COLLINS COLUMN: To wait or not to wait: How to know which God wants us to choose

Published 3:10 pm Wednesday, January 24, 2024

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There are things we are immediately to do even when we are often told by Scripture to wait on the Lord. When it comes to spiritual formation and growth it is both-and, not either-or.

Filled with urgency

  • The gospel of Mark is filled with urgency. We can see it, starting in the first chapter:
  • At Jesus’ baptism, he immediately saw the heavens being torn open and the Spirit descending on him like a dove.
  • The Spirit immediately drove Jesus out into the wilderness.
  •  When Jesus called Andrew and Simon to be disciples, they immediately left their nets and followed him.
  • Then when Jesus saw James and John, he immediately called them and they left their boat and their father and followed Jesus.
  • When Jesus arrived in Capernaum he immediately went to Synagogue and began teaching.
  • And upon hearing the teaching of Jesus, a man with an unclean spirit called out, and Jesus cast the spirit out and restored the man’s health.
  • And “at once” or immediately, Jesus’ fame spread everywhere in the surrounding area.
  • Leaving the synagogue, Jesus immediately went to Simon and Andrew’s house where the disciples immediately told Jesus about Simon’s sick mother-in-law and Jesus healed her.
  • Jesus then went to preach and teach around Galilee and a man with leprosy came to Jesus asking to be healed. Jesus reached out his hand and touched the man, and immediately the leprosy left the man.

Maybe Mark had an achievement orientation. Lots of us are achievement-oriented. If we are given a job,  we want to get it done! And generally, culture celebrates achievement. In business, boards hire CEOs to get the job done. They do not hire executives just to give them a title. Boards want executives to take action.

Achievement oriented

The use of “immediately” in the Gospel of Mark may simply be a literary style. Mark’s Gospel is concise. There is less narrative and more movement in his Gospel than in the others. That appeals to achievement-oriented people who probably prefer less talking and more doing. So how do we discern when we are to do something quickly and when the wise decision is to wait on God to do it?

Those who listened to John the Baptist’s preaching responded to him with a question concerning what they were to do to demonstrate their repentance. His answer was filled with practical ways that would show a change of heart had occurred:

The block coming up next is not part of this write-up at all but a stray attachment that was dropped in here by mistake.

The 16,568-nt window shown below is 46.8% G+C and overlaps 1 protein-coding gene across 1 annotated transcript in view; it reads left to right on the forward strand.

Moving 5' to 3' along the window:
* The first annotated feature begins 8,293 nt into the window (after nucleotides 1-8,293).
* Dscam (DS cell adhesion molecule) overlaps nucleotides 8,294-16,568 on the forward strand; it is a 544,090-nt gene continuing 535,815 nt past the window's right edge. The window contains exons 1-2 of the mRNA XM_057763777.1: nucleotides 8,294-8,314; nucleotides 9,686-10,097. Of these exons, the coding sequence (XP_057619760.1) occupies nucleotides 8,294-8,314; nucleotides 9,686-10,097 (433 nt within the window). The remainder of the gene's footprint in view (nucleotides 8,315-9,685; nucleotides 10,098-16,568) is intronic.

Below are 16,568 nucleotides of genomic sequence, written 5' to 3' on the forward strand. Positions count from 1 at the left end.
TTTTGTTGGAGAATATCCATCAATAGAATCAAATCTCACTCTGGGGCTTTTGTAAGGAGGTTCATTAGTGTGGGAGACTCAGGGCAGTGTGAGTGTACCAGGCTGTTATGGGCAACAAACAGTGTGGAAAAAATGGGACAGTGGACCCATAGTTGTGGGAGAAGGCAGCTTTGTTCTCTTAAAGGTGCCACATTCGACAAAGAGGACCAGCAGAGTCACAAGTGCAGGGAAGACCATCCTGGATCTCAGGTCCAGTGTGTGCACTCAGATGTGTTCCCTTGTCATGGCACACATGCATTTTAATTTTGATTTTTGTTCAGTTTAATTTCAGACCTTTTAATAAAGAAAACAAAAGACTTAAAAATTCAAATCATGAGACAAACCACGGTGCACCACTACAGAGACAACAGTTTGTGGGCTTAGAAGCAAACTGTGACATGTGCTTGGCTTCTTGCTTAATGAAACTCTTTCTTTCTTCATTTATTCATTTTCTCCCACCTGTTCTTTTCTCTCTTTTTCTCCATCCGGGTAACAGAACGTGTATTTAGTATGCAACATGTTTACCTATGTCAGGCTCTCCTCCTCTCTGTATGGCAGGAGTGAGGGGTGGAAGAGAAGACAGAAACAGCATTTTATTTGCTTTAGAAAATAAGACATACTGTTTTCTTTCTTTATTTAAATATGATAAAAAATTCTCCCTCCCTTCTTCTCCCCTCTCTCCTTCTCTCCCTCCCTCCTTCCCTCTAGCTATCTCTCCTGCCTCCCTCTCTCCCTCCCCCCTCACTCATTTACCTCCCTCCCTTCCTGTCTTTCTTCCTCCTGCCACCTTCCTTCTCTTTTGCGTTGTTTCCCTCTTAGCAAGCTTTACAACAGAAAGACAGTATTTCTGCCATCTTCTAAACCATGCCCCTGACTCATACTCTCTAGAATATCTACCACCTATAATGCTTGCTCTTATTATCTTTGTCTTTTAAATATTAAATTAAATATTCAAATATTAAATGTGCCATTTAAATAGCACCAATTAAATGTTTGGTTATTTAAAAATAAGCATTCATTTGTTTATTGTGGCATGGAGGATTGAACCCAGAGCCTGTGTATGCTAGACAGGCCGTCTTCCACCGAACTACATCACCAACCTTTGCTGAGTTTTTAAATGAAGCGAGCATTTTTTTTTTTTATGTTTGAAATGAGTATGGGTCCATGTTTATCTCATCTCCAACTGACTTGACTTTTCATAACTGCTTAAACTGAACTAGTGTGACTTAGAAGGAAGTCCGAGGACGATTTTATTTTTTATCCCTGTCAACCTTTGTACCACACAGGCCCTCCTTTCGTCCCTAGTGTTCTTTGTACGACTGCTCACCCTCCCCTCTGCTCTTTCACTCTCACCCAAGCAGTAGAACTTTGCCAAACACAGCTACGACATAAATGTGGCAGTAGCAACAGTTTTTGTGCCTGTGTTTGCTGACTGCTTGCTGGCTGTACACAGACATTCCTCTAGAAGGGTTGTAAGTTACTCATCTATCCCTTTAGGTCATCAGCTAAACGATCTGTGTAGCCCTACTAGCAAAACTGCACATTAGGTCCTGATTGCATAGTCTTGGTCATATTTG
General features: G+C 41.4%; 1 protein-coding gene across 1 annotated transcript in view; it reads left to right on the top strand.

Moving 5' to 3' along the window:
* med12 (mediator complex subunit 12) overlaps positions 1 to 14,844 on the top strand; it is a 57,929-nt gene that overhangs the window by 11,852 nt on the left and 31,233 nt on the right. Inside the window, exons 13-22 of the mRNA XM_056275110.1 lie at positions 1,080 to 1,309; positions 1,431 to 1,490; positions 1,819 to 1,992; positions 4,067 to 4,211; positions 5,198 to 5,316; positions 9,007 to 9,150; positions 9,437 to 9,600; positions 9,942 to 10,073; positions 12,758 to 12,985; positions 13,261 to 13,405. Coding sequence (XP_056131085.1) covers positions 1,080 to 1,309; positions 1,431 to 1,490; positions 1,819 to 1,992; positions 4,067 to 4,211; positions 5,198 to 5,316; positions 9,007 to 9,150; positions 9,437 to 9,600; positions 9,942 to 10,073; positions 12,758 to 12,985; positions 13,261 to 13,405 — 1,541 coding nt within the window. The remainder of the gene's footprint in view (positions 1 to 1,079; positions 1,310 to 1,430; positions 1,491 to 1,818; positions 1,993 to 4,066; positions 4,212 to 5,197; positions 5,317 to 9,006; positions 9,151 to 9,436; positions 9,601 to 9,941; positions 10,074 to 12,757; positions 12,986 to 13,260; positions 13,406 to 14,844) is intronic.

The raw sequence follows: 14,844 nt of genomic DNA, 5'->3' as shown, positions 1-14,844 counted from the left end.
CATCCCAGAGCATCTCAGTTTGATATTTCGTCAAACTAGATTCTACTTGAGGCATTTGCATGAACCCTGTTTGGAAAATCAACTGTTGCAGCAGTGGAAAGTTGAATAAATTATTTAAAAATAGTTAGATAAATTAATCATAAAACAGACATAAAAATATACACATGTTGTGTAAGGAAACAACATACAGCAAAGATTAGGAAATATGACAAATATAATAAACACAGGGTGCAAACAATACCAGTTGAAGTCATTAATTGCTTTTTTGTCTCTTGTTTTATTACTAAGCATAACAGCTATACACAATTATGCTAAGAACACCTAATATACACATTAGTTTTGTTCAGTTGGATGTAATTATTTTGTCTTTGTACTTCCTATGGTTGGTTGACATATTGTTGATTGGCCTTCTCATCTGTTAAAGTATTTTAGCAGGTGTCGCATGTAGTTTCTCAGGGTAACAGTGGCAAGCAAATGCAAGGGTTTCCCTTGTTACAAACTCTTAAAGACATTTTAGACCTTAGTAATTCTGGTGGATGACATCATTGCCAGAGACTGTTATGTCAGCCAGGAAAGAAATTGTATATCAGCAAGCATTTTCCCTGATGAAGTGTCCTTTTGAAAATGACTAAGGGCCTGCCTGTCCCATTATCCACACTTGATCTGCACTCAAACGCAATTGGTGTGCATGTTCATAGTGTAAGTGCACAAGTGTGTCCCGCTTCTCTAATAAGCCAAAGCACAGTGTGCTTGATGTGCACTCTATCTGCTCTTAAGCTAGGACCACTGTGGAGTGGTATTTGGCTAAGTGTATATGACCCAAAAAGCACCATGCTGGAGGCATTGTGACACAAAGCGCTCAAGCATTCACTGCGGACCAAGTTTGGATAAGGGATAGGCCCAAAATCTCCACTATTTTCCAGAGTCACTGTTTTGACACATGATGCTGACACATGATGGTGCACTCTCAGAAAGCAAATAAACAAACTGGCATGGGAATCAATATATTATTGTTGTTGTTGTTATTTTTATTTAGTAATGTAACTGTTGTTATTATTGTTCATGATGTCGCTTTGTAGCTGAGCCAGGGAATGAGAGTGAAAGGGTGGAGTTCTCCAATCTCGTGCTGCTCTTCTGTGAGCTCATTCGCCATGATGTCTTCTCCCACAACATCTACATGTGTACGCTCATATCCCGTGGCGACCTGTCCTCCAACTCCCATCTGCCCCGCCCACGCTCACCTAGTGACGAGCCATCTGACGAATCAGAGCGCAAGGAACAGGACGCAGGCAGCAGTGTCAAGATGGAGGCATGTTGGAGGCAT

• If you have two coats, give one to someone who doesn’t have one.
  • If you have food and you see someone hungry, feed them.
  • If you are a tax collector, then take only the taxes required by law and don’t take more to line your pockets.
  • If you are a soldier, then don’t threaten or extort money from others.

These actions do not require anyone to wait on the Lord. Each is possible out of the resources and authority we already have. As we read further in the Gospels, we see that Jesus calls us to the same simplicity. In the Sermon on the Mount, we are told to forgive, to love, not to respond in anger, not to retaliate, and not to worry. There are many other things Jesus tells us that, like John the Baptist’s answers, do not require waiting.

But we can and must wait on the Lord at other times. Isaiah tells us to wait on the Lord to renew our strength. The psalmist tells us to wait on the Lord in times of trouble and when there is uncertainty about our path forward. But we are never told to wait or to withhold from helping others when we have the means to do so.

Luke records that when Jesus healed Peter’s mother-in-law, she immediately got up and started serving Jesus and his disciples. Maybe the lesson is that we are always called to serve with kindness in word and deed no matter what is going on in our lives. Waiting on God for deliverance or wisdom in a tough situation does not excuse us from serving others while we wait. In fact, our acts of kindness to others might just give us new strength and courage while we wait on the Lord to do what only he can do. I am currently waiting on the Lord for a number of things, but I am pretty sure God will give me plenty of opportunities today and in the days that follow to immediately choose to show the kindness of Christ to someone nearby.